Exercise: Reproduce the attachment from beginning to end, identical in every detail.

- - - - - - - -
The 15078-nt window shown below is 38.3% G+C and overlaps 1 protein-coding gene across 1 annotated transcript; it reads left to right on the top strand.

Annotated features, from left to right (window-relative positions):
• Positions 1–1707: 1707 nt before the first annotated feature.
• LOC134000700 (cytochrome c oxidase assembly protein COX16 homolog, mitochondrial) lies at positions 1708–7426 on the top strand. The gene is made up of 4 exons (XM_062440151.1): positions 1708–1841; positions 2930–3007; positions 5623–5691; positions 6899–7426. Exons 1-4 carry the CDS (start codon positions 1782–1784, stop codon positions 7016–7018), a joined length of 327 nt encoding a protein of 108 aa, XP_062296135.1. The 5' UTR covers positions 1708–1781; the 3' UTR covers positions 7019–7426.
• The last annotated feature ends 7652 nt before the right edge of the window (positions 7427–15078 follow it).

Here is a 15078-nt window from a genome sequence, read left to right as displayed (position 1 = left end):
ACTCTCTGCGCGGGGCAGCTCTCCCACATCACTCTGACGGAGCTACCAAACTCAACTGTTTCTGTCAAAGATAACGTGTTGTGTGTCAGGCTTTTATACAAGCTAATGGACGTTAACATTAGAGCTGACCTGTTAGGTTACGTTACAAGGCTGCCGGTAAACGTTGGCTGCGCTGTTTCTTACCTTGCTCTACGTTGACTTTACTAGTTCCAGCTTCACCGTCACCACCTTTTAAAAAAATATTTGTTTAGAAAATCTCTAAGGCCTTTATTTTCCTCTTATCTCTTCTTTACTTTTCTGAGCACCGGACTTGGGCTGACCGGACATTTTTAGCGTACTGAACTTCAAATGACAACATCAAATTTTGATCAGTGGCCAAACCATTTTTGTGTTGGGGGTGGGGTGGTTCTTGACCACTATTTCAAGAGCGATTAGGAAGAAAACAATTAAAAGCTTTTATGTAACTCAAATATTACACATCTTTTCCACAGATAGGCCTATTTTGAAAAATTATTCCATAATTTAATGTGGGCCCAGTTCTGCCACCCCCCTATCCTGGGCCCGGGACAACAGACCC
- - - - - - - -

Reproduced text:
The 15078-nt window shown below is 38.3% G+C and overlaps 1 protein-coding gene across 1 annotated transcript; it reads left to right on the top strand.

Annotated features, from left to right (window-relative positions):
• Positions 1–1707: 1707 nt before the first annotated feature.
• LOC134000700 (cytochrome c oxidase assembly protein COX16 homolog, mitochondrial) lies at positions 1708–7426 on the top strand. The gene is made up of 4 exons (XM_062440151.1): positions 1708–1841; positions 2930–3007; positions 5623–5691; positions 6899–7426. Exons 1-4 carry the CDS (start codon positions 1782–1784, stop codon positions 7016–7018), a joined length of 327 nt encoding a protein of 108 aa, XP_062296135.1. The 5' UTR covers positions 1708–1781; the 3' UTR covers positions 7019–7426.
• The last annotated feature ends 7652 nt before the right edge of the window (positions 7427–15078 follow it).

Here is a 15078-nt window from a genome sequence, read left to right as displayed (position 1 = left end):
ACTCTCTGCGCGGGGCAGCTCTCCCACATCACTCTGACGGAGCTACCAAACTCAACTGTTTCTGTCAAAGATAACGTGTTGTGTGTCAGGCTTTTATACAAGCTAATGGACGTTAACATTAGAGCTGACCTGTTAGGTTACGTTACAAGGCTGCCGGTAAACGTTGGCTGCGCTGTTTCTTACCTTGCTCTACGTTGACTTTACTAGTTCCAGCTTCACCGTCACCACCTTTTAAAAAAATATTTGTTTAGAAAATCTCTAAGGCCTTTATTTTCCTCTTATCTCTTCTTTACTTTTCTGAGCACCGGACTTGGGCTGACCGGACATTTTTAGCGTACTGAACTTCAAATGACAACATCAAATTTTGATCAGTGGCCAAACCATTTTTGTGTTGGGGGTGGGGTGGTTCTTGACCACTATTTCAAGAGCGATTAGGAAGAAAACAATTAAAAGCTTTTATGTAACTCAAATATTACACATCTTTTCCACAGATAGGCCTATTTTGAAAAATTATTCCATAATTTAATGTGGGCCCAGTTCTGCCACCCCCCTATCCTGGGCCCGGGACAACAGACCC